(Photo: Srikrishna K) Supporters of stronger intellectual property enforcement — such as those behind the proposed new Stop Online Piracy Act (SOPA) and Protect IP Act (PIPA) bills in Congress — argue that online piracy is a huge problem, one which costs the U.S. economy between $200 and $250 billion per year, and is responsible for the loss of 750,000 American jobs. These numbers seem truly dire: a $250 billion per year loss would be almost $800 for every man, woman, and child in America. And 750,000 jobs – that’s twice the number of those employed in the entire motion picture industry in 2010. The good news is that the numbers are wrong — as this post by the Cato Institute’s Julian Sanchez explains .
Back in the day, I thought Belle was hardcore. Before you make your judgments, let's take a look at some of the only other women role models I had to choose from at the time: Behind door number one: Snow White, the beautiful princess forced into exile by her jealous evil stepmother, who decides to live with seven strange men, spends her spare time cleaning a house with stray animals, is dumb enough to eat food from a creepy stranger, and is saved only by a prince, who for some reason thinks kissing a sleeping girl is totally acceptable. Behind door number two: Sleeping Beauty, another beautiful princess who did nothing wrong, but still suffered from the jealousy of another woman (I'm seeing a theme here), pricks her finger on an "irresistible" spinning needle (sewing is really just so irresistible to us), and falls into a deep sleep (again with the themes!).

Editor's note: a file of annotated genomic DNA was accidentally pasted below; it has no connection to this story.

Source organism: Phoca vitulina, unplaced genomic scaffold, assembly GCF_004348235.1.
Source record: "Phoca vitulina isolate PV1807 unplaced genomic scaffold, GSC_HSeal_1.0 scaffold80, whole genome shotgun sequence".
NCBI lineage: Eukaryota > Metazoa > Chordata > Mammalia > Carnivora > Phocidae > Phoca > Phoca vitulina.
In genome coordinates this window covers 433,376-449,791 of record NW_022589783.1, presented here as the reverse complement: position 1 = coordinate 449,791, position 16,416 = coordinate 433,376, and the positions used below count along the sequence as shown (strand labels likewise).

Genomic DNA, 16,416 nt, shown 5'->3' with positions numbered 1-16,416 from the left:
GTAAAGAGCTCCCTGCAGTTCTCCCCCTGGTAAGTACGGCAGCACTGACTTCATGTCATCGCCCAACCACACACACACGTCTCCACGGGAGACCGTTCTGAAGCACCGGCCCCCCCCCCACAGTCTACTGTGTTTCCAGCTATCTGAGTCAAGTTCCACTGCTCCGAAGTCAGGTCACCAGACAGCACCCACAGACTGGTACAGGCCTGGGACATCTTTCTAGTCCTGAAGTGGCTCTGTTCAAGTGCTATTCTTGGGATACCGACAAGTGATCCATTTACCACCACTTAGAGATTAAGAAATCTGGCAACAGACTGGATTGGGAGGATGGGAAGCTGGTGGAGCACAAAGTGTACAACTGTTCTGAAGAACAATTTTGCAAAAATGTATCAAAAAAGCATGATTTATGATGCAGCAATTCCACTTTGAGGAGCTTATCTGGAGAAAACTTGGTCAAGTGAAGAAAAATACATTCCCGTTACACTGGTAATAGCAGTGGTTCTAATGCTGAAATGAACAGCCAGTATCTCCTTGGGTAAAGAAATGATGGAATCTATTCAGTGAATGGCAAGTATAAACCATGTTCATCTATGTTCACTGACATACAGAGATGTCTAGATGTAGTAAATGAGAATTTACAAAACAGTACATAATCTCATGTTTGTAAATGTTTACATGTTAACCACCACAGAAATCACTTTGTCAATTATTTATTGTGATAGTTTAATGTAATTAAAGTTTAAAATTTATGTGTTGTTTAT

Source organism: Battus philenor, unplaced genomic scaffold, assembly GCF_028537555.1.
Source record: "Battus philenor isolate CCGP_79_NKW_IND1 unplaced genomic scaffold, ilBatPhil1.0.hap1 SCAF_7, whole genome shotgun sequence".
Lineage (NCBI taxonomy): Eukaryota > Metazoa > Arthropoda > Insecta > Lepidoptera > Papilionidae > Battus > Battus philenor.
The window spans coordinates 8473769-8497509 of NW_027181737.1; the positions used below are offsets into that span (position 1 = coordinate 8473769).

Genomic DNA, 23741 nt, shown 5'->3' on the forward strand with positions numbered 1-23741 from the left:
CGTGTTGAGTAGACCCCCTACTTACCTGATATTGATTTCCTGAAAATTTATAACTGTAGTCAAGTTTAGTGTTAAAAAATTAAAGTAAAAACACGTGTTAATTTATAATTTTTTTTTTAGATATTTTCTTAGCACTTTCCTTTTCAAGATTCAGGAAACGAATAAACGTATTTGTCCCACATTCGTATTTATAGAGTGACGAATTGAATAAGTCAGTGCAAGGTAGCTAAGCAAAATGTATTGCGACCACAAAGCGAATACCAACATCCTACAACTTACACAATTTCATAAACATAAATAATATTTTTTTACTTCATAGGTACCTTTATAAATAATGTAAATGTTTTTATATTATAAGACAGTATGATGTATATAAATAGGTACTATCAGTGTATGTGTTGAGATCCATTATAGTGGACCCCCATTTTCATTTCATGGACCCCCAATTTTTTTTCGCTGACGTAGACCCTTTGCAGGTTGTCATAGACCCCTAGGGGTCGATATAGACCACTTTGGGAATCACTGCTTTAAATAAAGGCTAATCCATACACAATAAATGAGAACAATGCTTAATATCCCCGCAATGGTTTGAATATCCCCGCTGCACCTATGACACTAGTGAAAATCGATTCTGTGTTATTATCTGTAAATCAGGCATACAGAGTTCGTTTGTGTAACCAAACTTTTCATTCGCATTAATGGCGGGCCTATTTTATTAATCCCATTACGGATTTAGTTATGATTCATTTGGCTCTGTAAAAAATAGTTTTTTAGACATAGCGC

Aug. 15, 2011 — Four new studies by researchers at the University at Buffalo have found that when a woman's goal is to be romantically desirable, she distances herself from academic majors and activities related to science, technology, engineering and math (STEM). The studies, funded in part by the National Science Foundation, were undertaken to determine why women, who have made tremendous progress in education and the workplace over the past few decades, continue to be underrepresented at the highest levels of STEM. The research is described in the article, "Effects of Everyday Romantic Goal Pursuit on Women's Attitudes toward Math and Science," to be published in the September issue of Personality and Social Psychology Bulletin . Lead author Lora E.
ATTN: Shadow And Act HAS MOVED —> » What If Black Women Were White Women? (Things That Make You Go Hmm…)By Tambay , on December 18th, 2009 This is a few months old, but we didn’t catch it when it was initially making its way across the blogosphere; I thought it apropos to post now, partly influenced by several recent related posts and discussions we’ve had on this blog – notably my Bitch Is The New Black post. The author, who calls herself simply AlienatiOn can be found HERE .
The Scandinavian country is an education superpower because it values equality more than excellence. Sergey Ivanov/Flickr Everyone agrees the United States needs to improve its education system dramatically, but how? One of the hottest trends in education reform lately is looking at the stunning success of the West's reigning education superpower, Finland.